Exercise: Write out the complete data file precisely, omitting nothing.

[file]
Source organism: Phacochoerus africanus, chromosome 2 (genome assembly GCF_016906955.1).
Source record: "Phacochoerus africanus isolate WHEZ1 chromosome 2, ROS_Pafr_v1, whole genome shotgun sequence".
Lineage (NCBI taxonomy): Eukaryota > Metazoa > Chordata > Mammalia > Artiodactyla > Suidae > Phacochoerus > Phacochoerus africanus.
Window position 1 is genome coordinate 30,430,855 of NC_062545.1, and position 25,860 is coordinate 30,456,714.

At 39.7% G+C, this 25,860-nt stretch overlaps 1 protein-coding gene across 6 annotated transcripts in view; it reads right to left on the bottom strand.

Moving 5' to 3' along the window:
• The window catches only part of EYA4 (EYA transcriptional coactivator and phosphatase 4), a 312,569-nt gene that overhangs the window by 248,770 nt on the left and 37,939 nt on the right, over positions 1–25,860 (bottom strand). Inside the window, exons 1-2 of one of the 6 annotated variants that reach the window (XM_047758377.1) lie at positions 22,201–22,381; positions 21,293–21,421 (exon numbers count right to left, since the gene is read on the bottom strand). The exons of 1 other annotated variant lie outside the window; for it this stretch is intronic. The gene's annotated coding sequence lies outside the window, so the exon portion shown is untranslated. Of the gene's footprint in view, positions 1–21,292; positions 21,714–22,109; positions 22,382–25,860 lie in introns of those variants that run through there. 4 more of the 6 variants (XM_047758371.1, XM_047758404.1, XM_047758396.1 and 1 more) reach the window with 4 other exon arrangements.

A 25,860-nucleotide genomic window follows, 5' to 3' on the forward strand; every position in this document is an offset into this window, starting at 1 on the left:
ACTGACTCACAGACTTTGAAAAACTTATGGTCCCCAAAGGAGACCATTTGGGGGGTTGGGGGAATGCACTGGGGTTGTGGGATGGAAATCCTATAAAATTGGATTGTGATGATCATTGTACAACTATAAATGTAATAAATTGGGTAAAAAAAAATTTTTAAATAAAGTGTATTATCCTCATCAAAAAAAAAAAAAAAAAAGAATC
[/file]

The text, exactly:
Source organism: Phacochoerus africanus, chromosome 2 (genome assembly GCF_016906955.1).
Source record: "Phacochoerus africanus isolate WHEZ1 chromosome 2, ROS_Pafr_v1, whole genome shotgun sequence".
Lineage (NCBI taxonomy): Eukaryota > Metazoa > Chordata > Mammalia > Artiodactyla > Suidae > Phacochoerus > Phacochoerus africanus.
Window position 1 is genome coordinate 30,430,855 of NC_062545.1, and position 25,860 is coordinate 30,456,714.

At 39.7% G+C, this 25,860-nt stretch overlaps 1 protein-coding gene across 6 annotated transcripts in view; it reads right to left on the bottom strand.

Moving 5' to 3' along the window:
• The window catches only part of EYA4 (EYA transcriptional coactivator and phosphatase 4), a 312,569-nt gene that overhangs the window by 248,770 nt on the left and 37,939 nt on the right, over positions 1–25,860 (bottom strand). Inside the window, exons 1-2 of one of the 6 annotated variants that reach the window (XM_047758377.1) lie at positions 22,201–22,381; positions 21,293–21,421 (exon numbers count right to left, since the gene is read on the bottom strand). The exons of 1 other annotated variant lie outside the window; for it this stretch is intronic. The gene's annotated coding sequence lies outside the window, so the exon portion shown is untranslated. Of the gene's footprint in view, positions 1–21,292; positions 21,714–22,109; positions 22,382–25,860 lie in introns of those variants that run through there. 4 more of the 6 variants (XM_047758371.1, XM_047758404.1, XM_047758396.1 and 1 more) reach the window with 4 other exon arrangements.

A 25,860-nucleotide genomic window follows, 5' to 3' on the forward strand; every position in this document is an offset into this window, starting at 1 on the left:
ACTGACTCACAGACTTTGAAAAACTTATGGTCCCCAAAGGAGACCATTTGGGGGGTTGGGGGAATGCACTGGGGTTGTGGGATGGAAATCCTATAAAATTGGATTGTGATGATCATTGTACAACTATAAATGTAATAAATTGGGTAAAAAAAAATTTTTAAATAAAGTGTATTATCCTCATCAAAAAAAAAAAAAAAAAAGAATC